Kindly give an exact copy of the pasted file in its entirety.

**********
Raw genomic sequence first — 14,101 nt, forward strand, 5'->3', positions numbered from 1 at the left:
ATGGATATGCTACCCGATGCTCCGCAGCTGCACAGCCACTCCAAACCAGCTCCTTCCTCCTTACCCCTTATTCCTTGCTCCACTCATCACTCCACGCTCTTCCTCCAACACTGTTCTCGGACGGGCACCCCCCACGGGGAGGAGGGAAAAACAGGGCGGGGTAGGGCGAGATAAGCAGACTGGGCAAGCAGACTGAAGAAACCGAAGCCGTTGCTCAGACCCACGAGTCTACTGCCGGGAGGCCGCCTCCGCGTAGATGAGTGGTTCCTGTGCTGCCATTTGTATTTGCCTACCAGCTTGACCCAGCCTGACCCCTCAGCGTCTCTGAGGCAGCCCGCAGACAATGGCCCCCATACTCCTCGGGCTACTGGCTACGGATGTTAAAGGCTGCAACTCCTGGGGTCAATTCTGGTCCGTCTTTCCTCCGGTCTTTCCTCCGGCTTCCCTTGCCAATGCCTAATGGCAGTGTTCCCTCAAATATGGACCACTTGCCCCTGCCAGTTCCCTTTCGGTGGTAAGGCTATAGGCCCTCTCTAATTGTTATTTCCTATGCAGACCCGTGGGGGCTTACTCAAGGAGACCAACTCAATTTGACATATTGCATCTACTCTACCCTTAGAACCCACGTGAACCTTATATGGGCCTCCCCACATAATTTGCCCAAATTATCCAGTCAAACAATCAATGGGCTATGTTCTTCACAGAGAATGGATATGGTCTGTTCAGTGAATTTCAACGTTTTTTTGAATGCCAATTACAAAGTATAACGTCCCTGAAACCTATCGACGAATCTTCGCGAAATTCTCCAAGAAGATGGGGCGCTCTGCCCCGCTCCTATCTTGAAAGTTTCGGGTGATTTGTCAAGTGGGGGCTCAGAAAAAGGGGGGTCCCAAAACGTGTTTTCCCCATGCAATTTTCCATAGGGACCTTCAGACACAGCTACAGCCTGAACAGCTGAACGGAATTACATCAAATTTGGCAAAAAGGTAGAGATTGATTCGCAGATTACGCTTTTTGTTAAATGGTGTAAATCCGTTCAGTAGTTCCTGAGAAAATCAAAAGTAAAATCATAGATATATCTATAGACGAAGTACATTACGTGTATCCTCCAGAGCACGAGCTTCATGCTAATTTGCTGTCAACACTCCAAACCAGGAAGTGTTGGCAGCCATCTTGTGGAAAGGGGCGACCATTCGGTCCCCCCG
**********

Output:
Raw genomic sequence first — 14,101 nt, forward strand, 5'->3', positions numbered from 1 at the left:
ATGGATATGCTACCCGATGCTCCGCAGCTGCACAGCCACTCCAAACCAGCTCCTTCCTCCTTACCCCTTATTCCTTGCTCCACTCATCACTCCACGCTCTTCCTCCAACACTGTTCTCGGACGGGCACCCCCCACGGGGAGGAGGGAAAAACAGGGCGGGGTAGGGCGAGATAAGCAGACTGGGCAAGCAGACTGAAGAAACCGAAGCCGTTGCTCAGACCCACGAGTCTACTGCCGGGAGGCCGCCTCCGCGTAGATGAGTGGTTCCTGTGCTGCCATTTGTATTTGCCTACCAGCTTGACCCAGCCTGACCCCTCAGCGTCTCTGAGGCAGCCCGCAGACAATGGCCCCCATACTCCTCGGGCTACTGGCTACGGATGTTAAAGGCTGCAACTCCTGGGGTCAATTCTGGTCCGTCTTTCCTCCGGTCTTTCCTCCGGCTTCCCTTGCCAATGCCTAATGGCAGTGTTCCCTCAAATATGGACCACTTGCCCCTGCCAGTTCCCTTTCGGTGGTAAGGCTATAGGCCCTCTCTAATTGTTATTTCCTATGCAGACCCGTGGGGGCTTACTCAAGGAGACCAACTCAATTTGACATATTGCATCTACTCTACCCTTAGAACCCACGTGAACCTTATATGGGCCTCCCCACATAATTTGCCCAAATTATCCAGTCAAACAATCAATGGGCTATGTTCTTCACAGAGAATGGATATGGTCTGTTCAGTGAATTTCAACGTTTTTTTGAATGCCAATTACAAAGTATAACGTCCCTGAAACCTATCGACGAATCTTCGCGAAATTCTCCAAGAAGATGGGGCGCTCTGCCCCGCTCCTATCTTGAAAGTTTCGGGTGATTTGTCAAGTGGGGGCTCAGAAAAAGGGGGGTCCCAAAACGTGTTTTCCCCATGCAATTTTCCATAGGGACCTTCAGACACAGCTACAGCCTGAACAGCTGAACGGAATTACATCAAATTTGGCAAAAAGGTAGAGATTGATTCGCAGATTACGCTTTTTGTTAAATGGTGTAAATCCGTTCAGTAGTTCCTGAGAAAATCAAAAGTAAAATCATAGATATATCTATAGACGAAGTACATTACGTGTATCCTCCAGAGCACGAGCTTCATGCTAATTTGCTGTCAACACTCCAAACCAGGAAGTGTTGGCAGCCATCTTGTGGAAAGGGGCGACCATTCGGTCCCCCCG